Greek European Culture

Education, Europe - West

Music is Sound with Thought

Henrik Ibsen, A Doll's House

This is why music in the end is so powerful, because it speaks to all parts of the human being, all sides – the animal, the emotional, the intellectual, and the spiritual. How often in life we think that personal, social and political issues are independent, without influencing each other. From music we see that this cannot occur, it is an objective impossibility, because in music there are no independent elements. Logical thought and intuitive emotions are permanently united. Music teaches us that everything is connected.   – From: Daniel Barenboim, On the Nature and Power of Music  


  1. James

    Hi Stephen

    I don’t know if I share your idea about music been largely imitative. If we accept this idea, we must surely ask what music is imitative of, what does it actually imitate. Such imitation implies as it does in Philosophical terms, for example in Kant’s perceptive distinction between the phenomenal qualities of the everyday, empirical world and, the layer of hidden imitated “Things-in-Themselves” that are eternal, permanent and unknowable. In Kant there’s a strict and absolute division between these two realms. However Kant’s philosophical premise is built upon the reciprocal notion that these invisible forms and the actual raw chaotic materials of the empirical world are linked by the process of duplication, that gives the everyday world it’s relative conformity and order to what he called “laws”.

    Yet, perhaps, artistic creations, and music creations in particular, could be conceived as a type of inferior duplication of those perfect things or ideas that lay behind the often murky and dull, but sometimes beautiful phenomenal world of everyday existence. I don’t know if such a theory equates to what you mean by imitation, as the mating calls of birds are really a type of natural language rather than a form of disinterested thought like the music composed or “thought-up” by the composer himself. The natural languages of animals mean something equivalent to a computational code that’s tied into the biological “Hardware” of the organism in question.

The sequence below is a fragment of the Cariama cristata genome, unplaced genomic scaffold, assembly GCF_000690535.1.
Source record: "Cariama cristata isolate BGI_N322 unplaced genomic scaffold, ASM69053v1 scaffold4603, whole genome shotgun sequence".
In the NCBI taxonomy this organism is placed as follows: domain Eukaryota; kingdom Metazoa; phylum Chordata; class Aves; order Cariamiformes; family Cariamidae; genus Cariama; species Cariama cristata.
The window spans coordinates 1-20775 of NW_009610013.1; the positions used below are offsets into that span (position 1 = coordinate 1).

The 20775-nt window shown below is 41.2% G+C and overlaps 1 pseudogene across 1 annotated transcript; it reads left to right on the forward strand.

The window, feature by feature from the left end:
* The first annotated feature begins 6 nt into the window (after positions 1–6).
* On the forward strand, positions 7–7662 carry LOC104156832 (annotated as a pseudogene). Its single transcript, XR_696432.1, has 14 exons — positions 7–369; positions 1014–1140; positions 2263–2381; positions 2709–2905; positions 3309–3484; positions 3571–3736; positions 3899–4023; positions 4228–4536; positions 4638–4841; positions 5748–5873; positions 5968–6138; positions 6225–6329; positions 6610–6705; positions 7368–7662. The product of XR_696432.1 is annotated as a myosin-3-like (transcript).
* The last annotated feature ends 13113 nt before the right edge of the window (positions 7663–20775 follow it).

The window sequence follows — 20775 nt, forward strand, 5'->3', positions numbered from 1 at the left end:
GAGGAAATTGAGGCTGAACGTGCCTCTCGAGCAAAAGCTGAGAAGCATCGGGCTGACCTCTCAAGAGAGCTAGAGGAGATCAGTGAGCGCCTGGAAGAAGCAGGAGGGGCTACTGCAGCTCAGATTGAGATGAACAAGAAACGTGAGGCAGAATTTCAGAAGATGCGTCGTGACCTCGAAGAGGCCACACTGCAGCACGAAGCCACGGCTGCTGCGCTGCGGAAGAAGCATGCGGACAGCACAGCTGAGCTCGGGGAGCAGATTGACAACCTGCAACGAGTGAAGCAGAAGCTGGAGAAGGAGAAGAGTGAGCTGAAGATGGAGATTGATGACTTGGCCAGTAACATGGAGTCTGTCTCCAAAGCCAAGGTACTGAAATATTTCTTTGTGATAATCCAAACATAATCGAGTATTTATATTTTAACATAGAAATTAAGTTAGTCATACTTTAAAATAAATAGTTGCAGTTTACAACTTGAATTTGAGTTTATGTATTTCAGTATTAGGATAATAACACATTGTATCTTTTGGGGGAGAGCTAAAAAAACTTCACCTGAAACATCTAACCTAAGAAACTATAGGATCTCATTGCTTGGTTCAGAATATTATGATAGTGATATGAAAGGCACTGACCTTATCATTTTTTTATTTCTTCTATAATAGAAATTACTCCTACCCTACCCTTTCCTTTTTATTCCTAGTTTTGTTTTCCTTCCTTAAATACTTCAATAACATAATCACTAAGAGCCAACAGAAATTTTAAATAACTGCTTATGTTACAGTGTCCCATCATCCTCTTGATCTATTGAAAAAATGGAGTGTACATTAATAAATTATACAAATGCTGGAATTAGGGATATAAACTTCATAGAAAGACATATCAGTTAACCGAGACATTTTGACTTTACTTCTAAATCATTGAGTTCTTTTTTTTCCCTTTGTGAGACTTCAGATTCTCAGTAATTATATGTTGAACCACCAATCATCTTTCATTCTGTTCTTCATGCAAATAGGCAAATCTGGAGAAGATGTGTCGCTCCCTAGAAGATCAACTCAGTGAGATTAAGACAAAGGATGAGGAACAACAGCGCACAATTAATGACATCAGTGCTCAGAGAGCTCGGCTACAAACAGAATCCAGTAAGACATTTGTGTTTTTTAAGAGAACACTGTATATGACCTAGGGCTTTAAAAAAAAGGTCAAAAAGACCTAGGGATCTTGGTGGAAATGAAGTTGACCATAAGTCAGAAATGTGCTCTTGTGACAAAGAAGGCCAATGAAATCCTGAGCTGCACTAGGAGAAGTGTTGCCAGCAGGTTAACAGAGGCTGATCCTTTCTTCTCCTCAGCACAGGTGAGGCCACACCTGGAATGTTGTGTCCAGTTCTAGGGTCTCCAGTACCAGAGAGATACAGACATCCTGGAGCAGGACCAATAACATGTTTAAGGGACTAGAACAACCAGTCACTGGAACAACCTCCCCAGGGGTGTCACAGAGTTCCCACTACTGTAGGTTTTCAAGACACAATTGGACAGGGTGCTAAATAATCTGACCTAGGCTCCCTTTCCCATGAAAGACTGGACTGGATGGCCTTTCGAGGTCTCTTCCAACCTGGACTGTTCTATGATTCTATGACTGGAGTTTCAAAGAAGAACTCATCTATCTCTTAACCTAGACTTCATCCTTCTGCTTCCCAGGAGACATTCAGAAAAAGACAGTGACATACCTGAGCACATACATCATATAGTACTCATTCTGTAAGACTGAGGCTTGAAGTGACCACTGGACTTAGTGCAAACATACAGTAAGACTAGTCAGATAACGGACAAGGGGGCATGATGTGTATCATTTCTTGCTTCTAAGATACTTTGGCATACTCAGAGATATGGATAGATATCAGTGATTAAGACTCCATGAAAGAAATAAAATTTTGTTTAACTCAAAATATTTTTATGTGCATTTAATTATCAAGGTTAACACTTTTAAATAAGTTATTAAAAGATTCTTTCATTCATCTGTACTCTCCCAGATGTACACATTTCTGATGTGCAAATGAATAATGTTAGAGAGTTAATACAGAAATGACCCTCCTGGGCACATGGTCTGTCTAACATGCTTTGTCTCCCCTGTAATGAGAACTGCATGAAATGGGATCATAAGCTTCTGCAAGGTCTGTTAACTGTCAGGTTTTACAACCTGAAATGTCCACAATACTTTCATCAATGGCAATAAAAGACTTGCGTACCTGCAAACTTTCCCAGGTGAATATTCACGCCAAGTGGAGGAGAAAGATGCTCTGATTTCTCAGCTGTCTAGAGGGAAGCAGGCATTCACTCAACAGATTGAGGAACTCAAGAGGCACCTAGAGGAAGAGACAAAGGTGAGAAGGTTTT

Unlike even everyday human language, there’s simply no room for ambiguity, for disinterested second thoughts about what’s been perceived, as a result there’s neither thought nor any degree of freedom either in the language or thoughts of animals, no matter how wonder and beautiful they are. I think that unlike Kant, we could perhaps attempt to understand the nature of music as being that perception that can be grasped inwardly, and be transformed into what Leibniz called the state of apperception (which is unique to human beings alone) in which one finally becomes consciousness of being something other than a mere animal, with the corresponding limited thoughts and language of such creatures; and what you say about music being an escape from the prison of one’s own mind is absolutely correct in this context, as it’s also an escape or movement towards more freedom.


  2. Stephen Andersen

    Thank you, James for your thoughts! Let me elaborate on what I was referring to as “music being largely imitative” . When one first studies an instrument of music or composition, one learns scales, intervals, rhythmic values, chordal formations and voice leading as well as harmonic and counterpoint rules of movement. These are the vary basic components of music. From these rudimentary concepts melodies and songs are formed, sonatas, cantatas and symphonic movements are created. However, initially one is inspired to play or create by listening to other’s music be it a grand symphony or an individual drum rhythm. As far as music representing a Platonic ideal in some other realm I don’t know with certainty that this is so. I would like it to be so. I would like to create music worthy of these other planes of existence and to garner interest from their inhabitants. An interesting audience indeed! My senses are finite however and limited to this plane of existence and mercifully so I think.
    So I will choose to imitate Bach and Palestrina and Mozart and Terry Riley and William Ackerman to name a few of my mentors. I am studying music history as well and find the various scale and chord progressions that were popular in ancient cultures to be very useful in creating music in imitation of those cultures. Some musical notation has been recorded from the early Medieval time and from the Byzantine and Roman cultures. Trying to interpret the notation is challenging though and can sometimes only be guessed at as the manuscripts available are incomplete and the musical shorthand as varied as the music.